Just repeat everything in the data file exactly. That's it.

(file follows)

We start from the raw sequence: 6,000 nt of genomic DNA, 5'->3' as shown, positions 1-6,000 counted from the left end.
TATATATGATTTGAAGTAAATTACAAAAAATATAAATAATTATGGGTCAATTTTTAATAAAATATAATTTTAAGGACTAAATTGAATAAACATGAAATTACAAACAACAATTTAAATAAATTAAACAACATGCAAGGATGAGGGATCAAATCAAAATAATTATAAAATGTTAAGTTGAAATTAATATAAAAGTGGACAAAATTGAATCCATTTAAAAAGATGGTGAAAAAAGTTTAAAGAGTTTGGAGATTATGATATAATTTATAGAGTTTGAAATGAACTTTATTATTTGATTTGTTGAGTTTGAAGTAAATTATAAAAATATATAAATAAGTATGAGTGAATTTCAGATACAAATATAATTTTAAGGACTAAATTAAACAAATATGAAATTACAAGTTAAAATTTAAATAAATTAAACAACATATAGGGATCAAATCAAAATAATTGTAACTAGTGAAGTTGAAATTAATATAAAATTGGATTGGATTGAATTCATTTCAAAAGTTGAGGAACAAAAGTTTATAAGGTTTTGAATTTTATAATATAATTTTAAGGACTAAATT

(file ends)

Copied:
We start from the raw sequence: 6,000 nt of genomic DNA, 5'->3' as shown, positions 1-6,000 counted from the left end.
TATATATGATTTGAAGTAAATTACAAAAAATATAAATAATTATGGGTCAATTTTTAATAAAATATAATTTTAAGGACTAAATTGAATAAACATGAAATTACAAACAACAATTTAAATAAATTAAACAACATGCAAGGATGAGGGATCAAATCAAAATAATTATAAAATGTTAAGTTGAAATTAATATAAAAGTGGACAAAATTGAATCCATTTAAAAAGATGGTGAAAAAAGTTTAAAGAGTTTGGAGATTATGATATAATTTATAGAGTTTGAAATGAACTTTATTATTTGATTTGTTGAGTTTGAAGTAAATTATAAAAATATATAAATAAGTATGAGTGAATTTCAGATACAAATATAATTTTAAGGACTAAATTAAACAAATATGAAATTACAAGTTAAAATTTAAATAAATTAAACAACATATAGGGATCAAATCAAAATAATTGTAACTAGTGAAGTTGAAATTAATATAAAATTGGATTGGATTGAATTCATTTCAAAAGTTGAGGAACAAAAGTTTATAAGGTTTTGAATTTTATAATATAATTTTAAGGACTAAATT